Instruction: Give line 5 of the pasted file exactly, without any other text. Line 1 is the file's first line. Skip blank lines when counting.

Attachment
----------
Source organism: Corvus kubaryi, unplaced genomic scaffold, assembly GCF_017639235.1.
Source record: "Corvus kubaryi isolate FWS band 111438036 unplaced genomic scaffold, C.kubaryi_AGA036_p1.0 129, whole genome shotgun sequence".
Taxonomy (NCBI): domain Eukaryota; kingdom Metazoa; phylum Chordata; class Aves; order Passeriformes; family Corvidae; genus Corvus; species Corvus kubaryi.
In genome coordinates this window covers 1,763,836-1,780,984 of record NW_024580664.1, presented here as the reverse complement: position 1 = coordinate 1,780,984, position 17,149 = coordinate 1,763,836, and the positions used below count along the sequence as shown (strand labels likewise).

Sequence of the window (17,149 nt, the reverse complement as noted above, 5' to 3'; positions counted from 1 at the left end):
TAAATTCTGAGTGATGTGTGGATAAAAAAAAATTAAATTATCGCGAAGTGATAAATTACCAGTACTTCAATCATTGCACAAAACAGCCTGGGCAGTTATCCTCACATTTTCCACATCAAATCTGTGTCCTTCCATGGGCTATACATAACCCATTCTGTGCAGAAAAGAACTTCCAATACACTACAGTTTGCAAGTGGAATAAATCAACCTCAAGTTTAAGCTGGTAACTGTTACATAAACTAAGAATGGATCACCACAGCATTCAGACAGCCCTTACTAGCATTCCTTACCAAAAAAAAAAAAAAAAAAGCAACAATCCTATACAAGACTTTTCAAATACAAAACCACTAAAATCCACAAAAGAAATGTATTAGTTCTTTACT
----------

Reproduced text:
Sequence of the window (17,149 nt, the reverse complement as noted above, 5' to 3'; positions counted from 1 at the left end):